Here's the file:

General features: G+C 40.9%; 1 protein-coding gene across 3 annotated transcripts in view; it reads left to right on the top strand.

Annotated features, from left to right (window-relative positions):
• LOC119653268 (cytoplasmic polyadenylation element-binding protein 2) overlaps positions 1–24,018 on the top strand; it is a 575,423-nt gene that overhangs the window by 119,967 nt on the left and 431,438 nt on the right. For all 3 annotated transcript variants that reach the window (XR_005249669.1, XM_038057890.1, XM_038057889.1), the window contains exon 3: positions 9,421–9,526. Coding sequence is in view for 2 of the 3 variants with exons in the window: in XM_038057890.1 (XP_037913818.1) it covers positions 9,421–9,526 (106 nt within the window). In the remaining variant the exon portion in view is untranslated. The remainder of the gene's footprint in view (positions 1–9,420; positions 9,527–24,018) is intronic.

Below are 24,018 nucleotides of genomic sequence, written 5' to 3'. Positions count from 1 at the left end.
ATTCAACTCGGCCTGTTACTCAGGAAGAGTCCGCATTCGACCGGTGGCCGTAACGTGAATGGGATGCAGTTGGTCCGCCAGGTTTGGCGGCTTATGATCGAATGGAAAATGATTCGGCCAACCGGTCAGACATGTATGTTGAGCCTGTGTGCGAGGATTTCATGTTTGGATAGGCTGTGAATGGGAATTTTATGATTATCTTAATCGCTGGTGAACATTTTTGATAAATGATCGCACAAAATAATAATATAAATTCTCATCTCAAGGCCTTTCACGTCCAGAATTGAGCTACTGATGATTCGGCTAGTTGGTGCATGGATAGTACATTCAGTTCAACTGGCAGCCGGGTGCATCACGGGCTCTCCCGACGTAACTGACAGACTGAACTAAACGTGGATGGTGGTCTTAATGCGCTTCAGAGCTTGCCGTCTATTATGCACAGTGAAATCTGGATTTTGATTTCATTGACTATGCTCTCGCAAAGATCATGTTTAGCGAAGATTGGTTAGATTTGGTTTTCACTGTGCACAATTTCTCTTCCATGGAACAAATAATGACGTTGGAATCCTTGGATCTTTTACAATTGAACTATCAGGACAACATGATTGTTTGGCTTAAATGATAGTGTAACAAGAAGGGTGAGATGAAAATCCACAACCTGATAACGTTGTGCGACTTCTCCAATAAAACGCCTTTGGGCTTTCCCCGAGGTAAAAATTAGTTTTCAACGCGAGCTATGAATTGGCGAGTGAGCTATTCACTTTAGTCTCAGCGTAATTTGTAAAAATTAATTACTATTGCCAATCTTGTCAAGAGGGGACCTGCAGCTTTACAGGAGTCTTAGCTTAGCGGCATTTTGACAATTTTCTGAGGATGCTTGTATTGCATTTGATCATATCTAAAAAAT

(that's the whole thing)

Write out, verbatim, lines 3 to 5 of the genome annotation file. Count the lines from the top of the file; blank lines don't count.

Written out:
• LOC119653268 (cytoplasmic polyadenylation element-binding protein 2) overlaps positions 1–24,018 on the top strand; it is a 575,423-nt gene that overhangs the window by 119,967 nt on the left and 431,438 nt on the right. For all 3 annotated transcript variants that reach the window (XR_005249669.1, XM_038057890.1, XM_038057889.1), the window contains exon 3: positions 9,421–9,526. Coding sequence is in view for 2 of the 3 variants with exons in the window: in XM_038057890.1 (XP_037913818.1) it covers positions 9,421–9,526 (106 nt within the window). In the remaining variant the exon portion in view is untranslated. The remainder of the gene's footprint in view (positions 1–9,420; positions 9,527–24,018) is intronic.

Below are 24,018 nucleotides of genomic sequence, written 5' to 3'. Positions count from 1 at the left end.
ATTCAACTCGGCCTGTTACTCAGGAAGAGTCCGCATTCGACCGGTGGCCGTAACGTGAATGGGATGCAGTTGGTCCGCCAGGTTTGGCGGCTTATGATCGAATGGAAAATGATTCGGCCAACCGGTCAGACATGTATGTTGAGCCTGTGTGCGAGGATTTCATGTTTGGATAGGCTGTGAATGGGAATTTTATGATTATCTTAATCGCTGGTGAACATTTTTGATAAATGATCGCACAAAATAATAATATAAATTCTCATCTCAAGGCCTTTCACGTCCAGAATTGAGCTACTGATGATTCGGCTAGTTGGTGCATGGATAGTACATTCAGTTCAACTGGCAGCCGGGTGCATCACGGGCTCTCCCGACGTAACTGACAGACTGAACTAAACGTGGATGGTGGTCTTAATGCGCTTCAGAGCTTGCCGTCTATTATGCACAGTGAAATCTGGATTTTGATTTCATTGACTATGCTCTCGCAAAGATCATGTTTAGCGAAGATTGGTTAGATTTGGTTTTCACTGTGCACAATTTCTCTTCCATGGAACAAATAATGACGTTGGAATCCTTGGATCTTTTACAATTGAACTATCAGGACAACATGATTGTTTGGCTTAAATGATAGTGTAACAAGAAGGGTGAGATGAAAATCCACAACCTGATAACGTTGTGCGACTTCTCCAATAAAACGCCTTTGGGCTTTCCCCGAGGTAAAAATTAGTTTTCAACGCGAGCTATGAATTGGCGAGTGAGCTATTCACTTTAGTCTCAGCGTAATTTGTAAAAATTAATTACTATTGCCAATCTTGTCAAGAGGGGACCTGCAGCTTTACAGGAGTCTTAGCTTAGCGGCATTTTGACAATTTTCTGAGGATGCTTGTATTGCATTTGATCATATCTAAAAAAT